Work Conditioning: How to Succeedby Matt Weirich | Leave a Comment
It is normal for questions to arise when an injured employee receives a prescription that orders work conditioning.
Not only is it common for the employee to ask what work conditioning is, but the best ways to be successful in this type of program. Read below to learn more about work conditioning programs, as well as to discover the answers for some of the most frequently asked questions.
What is a Work Conditioning Program?
First and foremost, work conditioning is a comprehensive program that focuses on returning injured workers to safe and sustainable full duty employment. This is a great benefit to the employee as the treatment plan is designed around his or her needs and specific job requirements. The goal of these programs is to help the employee regain strength, flexibility, endurance, functional abilities and confidence through work specific tasks and general exercises.
Work conditioning is typically four to eight hours, however, the prescribing physician will indicate on the prescription any time restraints. For example, the prescription may be ordered to start at two hours and progress as tolerated up to eight hours. Each scenario will be addressed on a case-by-case basis.
The most important thing an injured employee can do is ask questions and provide updates at each appointment. An employee who is active in their program’s process will be more successful and allow the program’s therapist to better optimize the recovery plan.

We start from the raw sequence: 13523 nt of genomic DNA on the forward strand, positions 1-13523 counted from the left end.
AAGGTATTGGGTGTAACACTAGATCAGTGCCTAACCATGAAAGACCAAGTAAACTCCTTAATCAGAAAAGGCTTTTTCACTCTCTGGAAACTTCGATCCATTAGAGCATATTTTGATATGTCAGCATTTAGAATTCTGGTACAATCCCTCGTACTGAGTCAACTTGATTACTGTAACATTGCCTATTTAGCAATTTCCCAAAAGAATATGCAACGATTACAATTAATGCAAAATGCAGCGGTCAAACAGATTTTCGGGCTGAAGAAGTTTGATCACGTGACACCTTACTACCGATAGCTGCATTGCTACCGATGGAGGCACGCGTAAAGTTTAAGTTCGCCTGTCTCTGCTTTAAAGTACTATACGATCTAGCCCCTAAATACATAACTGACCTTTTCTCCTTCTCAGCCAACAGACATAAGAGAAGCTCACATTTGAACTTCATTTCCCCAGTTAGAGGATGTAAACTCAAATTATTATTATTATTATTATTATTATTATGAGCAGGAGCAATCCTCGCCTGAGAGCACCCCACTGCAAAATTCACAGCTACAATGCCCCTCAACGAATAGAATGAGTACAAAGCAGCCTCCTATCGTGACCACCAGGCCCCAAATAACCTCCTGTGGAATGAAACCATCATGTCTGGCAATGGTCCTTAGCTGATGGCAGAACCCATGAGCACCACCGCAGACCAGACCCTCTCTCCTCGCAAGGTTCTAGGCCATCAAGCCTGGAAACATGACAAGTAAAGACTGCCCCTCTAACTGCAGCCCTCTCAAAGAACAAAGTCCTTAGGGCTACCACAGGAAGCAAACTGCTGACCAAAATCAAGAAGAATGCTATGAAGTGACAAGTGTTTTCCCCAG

What to Bring to the Initial Visit
In order for the therapist in charge of the program to develop a work-related treatment plan, the injured worker should bring specific information to the initial visit, including:
1) Company name and job title
2) A job description from the HR department (if available)
3) The ability to describe what a typical work week consists of, including the following information:
- Weight of items that are lifted
- Height of items being lifted
- How much time is spent standing, walking, climbing stairs/ ladders, squatting, bending, kneeling, crawling, balancing, reaching, gripping and pinching
- Weight of dollies, carts and pallets that are pushed and pulled
- Specific equipment and tools that are used
Although this information will take time to review, it will allow the therapist and employee to develop several functional activities, such as strengthening and stretching exercises, which will help reintegrate the employee back to full duty work.
Injured employees should address fears and/or safety concerns with returning to work when starting a work conditioning program.
It is natural for an injured employee to have hesitation with return-to-work activities, especially ones that may have contributed to the injury. The program therapist must understand these concerns in order to safely attempt simulated activities to train the mind and body to be comfortable once the employee returns to work. The key for the worker is open communication and trusting the recovery process.
Be Committed to Success
It is important to note that the employee has a vital role in the success of his or her work conditioning program. The employee must put forth effort when exercising in the clinic as well as completing home exercise assignments. What’s more, the employee must always remember there will be bumps along the road to recovery. This is why it is important to stay focused on the process as outlined by the therapist.
If you need assistance locating an Athletico clinic that provides work conditioning services, please contact your nearest clinic or email us at Work4U@Athletico.com.